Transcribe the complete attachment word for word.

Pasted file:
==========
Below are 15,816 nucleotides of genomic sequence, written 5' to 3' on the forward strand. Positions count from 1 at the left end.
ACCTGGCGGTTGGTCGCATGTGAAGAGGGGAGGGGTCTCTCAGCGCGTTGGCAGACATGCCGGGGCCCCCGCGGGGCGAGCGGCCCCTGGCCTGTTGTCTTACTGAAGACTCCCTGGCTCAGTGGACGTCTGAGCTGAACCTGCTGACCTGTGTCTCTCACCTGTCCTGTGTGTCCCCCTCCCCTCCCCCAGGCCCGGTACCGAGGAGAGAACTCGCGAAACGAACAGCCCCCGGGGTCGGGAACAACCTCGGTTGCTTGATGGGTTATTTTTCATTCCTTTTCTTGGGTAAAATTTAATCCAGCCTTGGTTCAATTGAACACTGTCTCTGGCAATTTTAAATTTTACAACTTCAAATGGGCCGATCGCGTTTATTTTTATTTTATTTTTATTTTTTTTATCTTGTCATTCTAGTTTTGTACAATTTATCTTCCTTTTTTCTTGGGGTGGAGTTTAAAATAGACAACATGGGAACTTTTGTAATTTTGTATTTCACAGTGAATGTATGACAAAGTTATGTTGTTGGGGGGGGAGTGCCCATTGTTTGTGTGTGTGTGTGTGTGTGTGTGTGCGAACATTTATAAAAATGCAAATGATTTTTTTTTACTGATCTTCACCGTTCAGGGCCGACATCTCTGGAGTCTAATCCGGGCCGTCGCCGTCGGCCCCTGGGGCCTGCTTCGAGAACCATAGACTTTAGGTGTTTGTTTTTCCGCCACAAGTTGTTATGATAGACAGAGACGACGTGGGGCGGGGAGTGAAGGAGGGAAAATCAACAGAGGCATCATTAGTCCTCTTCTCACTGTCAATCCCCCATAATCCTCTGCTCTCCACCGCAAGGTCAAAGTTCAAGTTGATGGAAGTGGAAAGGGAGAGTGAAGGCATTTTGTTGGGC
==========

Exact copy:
Below are 15,816 nucleotides of genomic sequence, written 5' to 3' on the forward strand. Positions count from 1 at the left end.
ACCTGGCGGTTGGTCGCATGTGAAGAGGGGAGGGGTCTCTCAGCGCGTTGGCAGACATGCCGGGGCCCCCGCGGGGCGAGCGGCCCCTGGCCTGTTGTCTTACTGAAGACTCCCTGGCTCAGTGGACGTCTGAGCTGAACCTGCTGACCTGTGTCTCTCACCTGTCCTGTGTGTCCCCCTCCCCTCCCCCAGGCCCGGTACCGAGGAGAGAACTCGCGAAACGAACAGCCCCCGGGGTCGGGAACAACCTCGGTTGCTTGATGGGTTATTTTTCATTCCTTTTCTTGGGTAAAATTTAATCCAGCCTTGGTTCAATTGAACACTGTCTCTGGCAATTTTAAATTTTACAACTTCAAATGGGCCGATCGCGTTTATTTTTATTTTATTTTTATTTTTTTTATCTTGTCATTCTAGTTTTGTACAATTTATCTTCCTTTTTTCTTGGGGTGGAGTTTAAAATAGACAACATGGGAACTTTTGTAATTTTGTATTTCACAGTGAATGTATGACAAAGTTATGTTGTTGGGGGGGGAGTGCCCATTGTTTGTGTGTGTGTGTGTGTGTGTGTGTGCGAACATTTATAAAAATGCAAATGATTTTTTTTTACTGATCTTCACCGTTCAGGGCCGACATCTCTGGAGTCTAATCCGGGCCGTCGCCGTCGGCCCCTGGGGCCTGCTTCGAGAACCATAGACTTTAGGTGTTTGTTTTTCCGCCACAAGTTGTTATGATAGACAGAGACGACGTGGGGCGGGGAGTGAAGGAGGGAAAATCAACAGAGGCATCATTAGTCCTCTTCTCACTGTCAATCCCCCATAATCCTCTGCTCTCCACCGCAAGGTCAAAGTTCAAGTTGATGGAAGTGGAAAGGGAGAGTGAAGGCATTTTGTTGGGC